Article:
Background: Certain events of reproductive life, especially completed pregnancies, have been found to influence a woman's risk of breast cancer. Prior studies of the relationship between breast cancer and a history of incomplete pregnancies have provided inconsistent results. Most of these studies included women beyond the early part of their reproductive years at the time induced abortion became legal in the United States.
Purpose: We conducted a case-control study of breast cancer in young women born recently enough so that some or most of their reproductive years were after the legalization of induced abortion to determine if certain aspects of a woman's experience with abortion might be associated with risk of breast cancer.
Methods: Female residents of three counties in western Washington State, who were diagnosed with breast cancer (n = 845) from January 1983 through April 1990, and who were born after 1944, were interviewed in detail about their reproductive histories, including the occurrence of induced abortion. Case patients were obtained through our population-based tumor registry (part of the Surveillance, Epidemiology, and End Results Program of the National Cancer Institute). Similar information was obtained from 961 control women identified through random digit dialing within these same counties. Logistic regression analysis was used to estimate odds ratios and confidence intervals (CIs).
Results: Among women who had been pregnant at least once, the risk of breast cancer in those who had experienced an induced abortion was 50% higher than among other women (95% CI = 1.2-1.9). While this increased risk did not vary by the number of induced abortions or by the history of a completed pregnancy, it did vary according to the age at which the abortion occurred and the duration of that pregnancy. Highest risks were observed when the abortion was done at ages younger than 18 years--particularly if it took place after 8 weeks' gestation--or at 30 years of age or older. No increased risk of breast cancer was associated with a spontaneous abortion (RR = 0.9; 95% CI = 0.7-1.2).
Conclusion: Our data support the hypothesis that an induced abortion can adversely influence a woman's subsequent risk of breast cancer. However, the results across all epidemiologic studies of this premise are inconsistent--both overall and within specific subgroups. The risk of breast cancer should be reexamined in future studies of women who have had legal abortion available to them throughout the majority of their reproductive years, with particular attention to the potential influence of induced abortion early in life.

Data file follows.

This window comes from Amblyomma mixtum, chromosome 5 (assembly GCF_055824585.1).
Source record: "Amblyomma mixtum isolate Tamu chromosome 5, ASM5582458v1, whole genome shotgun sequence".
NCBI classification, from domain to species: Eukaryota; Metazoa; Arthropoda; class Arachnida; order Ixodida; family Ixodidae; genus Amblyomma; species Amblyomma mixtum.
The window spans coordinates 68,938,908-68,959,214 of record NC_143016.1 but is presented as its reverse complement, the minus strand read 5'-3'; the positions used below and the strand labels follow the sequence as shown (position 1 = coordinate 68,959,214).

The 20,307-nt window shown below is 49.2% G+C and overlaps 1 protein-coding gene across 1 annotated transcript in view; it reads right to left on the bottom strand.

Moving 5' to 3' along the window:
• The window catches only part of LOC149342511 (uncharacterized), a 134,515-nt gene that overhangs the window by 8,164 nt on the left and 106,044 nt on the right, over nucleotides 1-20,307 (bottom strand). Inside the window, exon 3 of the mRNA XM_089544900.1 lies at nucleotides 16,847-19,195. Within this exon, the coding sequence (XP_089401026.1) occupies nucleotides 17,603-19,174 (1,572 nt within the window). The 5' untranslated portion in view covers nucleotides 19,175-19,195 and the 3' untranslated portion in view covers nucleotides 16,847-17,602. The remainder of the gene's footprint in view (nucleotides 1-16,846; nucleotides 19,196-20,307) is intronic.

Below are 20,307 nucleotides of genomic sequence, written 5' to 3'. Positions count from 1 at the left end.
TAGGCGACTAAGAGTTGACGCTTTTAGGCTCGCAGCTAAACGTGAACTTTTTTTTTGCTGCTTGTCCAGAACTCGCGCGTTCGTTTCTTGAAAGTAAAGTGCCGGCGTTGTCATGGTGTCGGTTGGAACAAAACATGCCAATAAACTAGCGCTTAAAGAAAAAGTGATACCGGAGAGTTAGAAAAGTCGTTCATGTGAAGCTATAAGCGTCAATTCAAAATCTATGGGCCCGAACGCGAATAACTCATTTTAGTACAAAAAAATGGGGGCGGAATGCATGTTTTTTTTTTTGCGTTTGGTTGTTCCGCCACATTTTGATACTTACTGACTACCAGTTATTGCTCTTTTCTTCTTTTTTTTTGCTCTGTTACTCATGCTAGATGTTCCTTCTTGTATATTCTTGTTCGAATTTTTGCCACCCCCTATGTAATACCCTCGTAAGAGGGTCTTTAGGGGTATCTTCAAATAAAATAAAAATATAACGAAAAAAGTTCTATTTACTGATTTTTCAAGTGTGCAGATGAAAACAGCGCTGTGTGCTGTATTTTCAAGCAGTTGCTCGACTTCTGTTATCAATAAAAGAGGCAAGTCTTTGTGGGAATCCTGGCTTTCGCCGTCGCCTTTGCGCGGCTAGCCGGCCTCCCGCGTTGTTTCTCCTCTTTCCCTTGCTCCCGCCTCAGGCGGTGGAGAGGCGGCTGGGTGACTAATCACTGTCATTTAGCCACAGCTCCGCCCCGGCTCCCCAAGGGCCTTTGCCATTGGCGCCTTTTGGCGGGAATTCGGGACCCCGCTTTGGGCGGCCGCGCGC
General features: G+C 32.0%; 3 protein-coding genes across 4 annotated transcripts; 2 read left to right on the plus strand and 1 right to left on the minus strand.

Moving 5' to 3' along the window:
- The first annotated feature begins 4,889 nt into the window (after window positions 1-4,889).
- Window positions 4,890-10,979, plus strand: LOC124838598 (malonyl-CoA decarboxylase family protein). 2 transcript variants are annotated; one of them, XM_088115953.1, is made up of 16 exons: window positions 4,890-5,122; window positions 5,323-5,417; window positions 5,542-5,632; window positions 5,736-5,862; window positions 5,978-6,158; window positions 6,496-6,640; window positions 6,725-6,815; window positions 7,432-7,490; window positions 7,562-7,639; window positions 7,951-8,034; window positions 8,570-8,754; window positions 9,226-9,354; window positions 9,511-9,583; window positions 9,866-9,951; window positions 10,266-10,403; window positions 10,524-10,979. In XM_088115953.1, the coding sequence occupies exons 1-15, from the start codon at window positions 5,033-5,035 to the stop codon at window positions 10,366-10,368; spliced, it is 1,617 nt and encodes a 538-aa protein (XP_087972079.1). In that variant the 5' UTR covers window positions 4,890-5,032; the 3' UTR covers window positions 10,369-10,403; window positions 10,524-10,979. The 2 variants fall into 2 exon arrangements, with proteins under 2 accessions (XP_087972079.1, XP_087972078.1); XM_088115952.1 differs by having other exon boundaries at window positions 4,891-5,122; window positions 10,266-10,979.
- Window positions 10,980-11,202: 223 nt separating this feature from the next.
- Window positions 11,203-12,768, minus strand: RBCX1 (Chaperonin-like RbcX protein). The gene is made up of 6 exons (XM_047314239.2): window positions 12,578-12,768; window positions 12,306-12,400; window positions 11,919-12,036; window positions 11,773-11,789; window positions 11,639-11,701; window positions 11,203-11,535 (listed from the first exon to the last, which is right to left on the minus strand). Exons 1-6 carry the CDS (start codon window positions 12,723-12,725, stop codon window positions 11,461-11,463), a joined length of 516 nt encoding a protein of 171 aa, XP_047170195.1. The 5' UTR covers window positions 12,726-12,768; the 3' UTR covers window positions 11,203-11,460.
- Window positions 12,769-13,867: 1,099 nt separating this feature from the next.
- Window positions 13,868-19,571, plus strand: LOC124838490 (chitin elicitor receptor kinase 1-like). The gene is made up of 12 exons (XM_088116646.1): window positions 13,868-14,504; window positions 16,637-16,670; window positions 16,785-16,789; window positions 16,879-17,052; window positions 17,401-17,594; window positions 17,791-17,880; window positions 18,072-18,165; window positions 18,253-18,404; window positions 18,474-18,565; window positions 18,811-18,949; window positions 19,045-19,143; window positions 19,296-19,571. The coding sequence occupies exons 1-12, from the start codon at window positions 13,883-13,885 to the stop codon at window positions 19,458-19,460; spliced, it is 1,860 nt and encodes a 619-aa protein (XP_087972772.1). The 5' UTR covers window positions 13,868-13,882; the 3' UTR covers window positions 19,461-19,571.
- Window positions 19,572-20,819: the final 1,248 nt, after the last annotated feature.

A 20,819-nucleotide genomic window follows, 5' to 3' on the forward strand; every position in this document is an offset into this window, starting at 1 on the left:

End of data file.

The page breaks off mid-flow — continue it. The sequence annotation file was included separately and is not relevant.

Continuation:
PIP: Epidemiologists compared data on 845 white women who were diagnosed with breast cancer between January 1983 and April 1990, were born after 1944, and lived in King, Pierce, or Snohomish counties in Washington State with data on 961 white women with no breast cancer from the same counties. They wanted to determine whether induced abortion increases the risk of breast cancer. Restricting cases to women born after 1944 allowed the researchers to focus only on legal induced abortions. When the researchers limited the analysis only to women who had been pregnant at least once, the risk of developing breast cancer in women who had had at least 1 induced abortion was 50% greater than those who had not had an induced abortion. This risk differed depending on the age at which the women underwent the induced abortion and the duration of that pregnancy. A gestational age (at the time of the first aborted pregnancy) of 9-12 weeks carried the highest risk of breast cancer (RR = 1.9 vs. 1.4 for =or 8 weeks and =or 13 weeks). Further, the breast cancer risk was greatest among women who underwent the induced abortion when they were less than 18 years old (relative risk [RR] = 2.5). It was especially high for women who were less than 18 years old and who had the abortion between 9 and 24 weeks of gestation (RR = 9). It was also high for those who were at least 30 years old at the time of the abortion (RR = 2.1). Spontaneous abortion was not associated with an increased risk (RR = 0.9). Neither the number of induced abortions nor the history of a completed pregnancy were associated with an increased risk of breast cancer. These findings suggest that an induced abortion during the last month of the first trimester increases the risk of breast cancer and that women who were at a very young age at the time of the first induced abortion face an increased risk of breast cancer.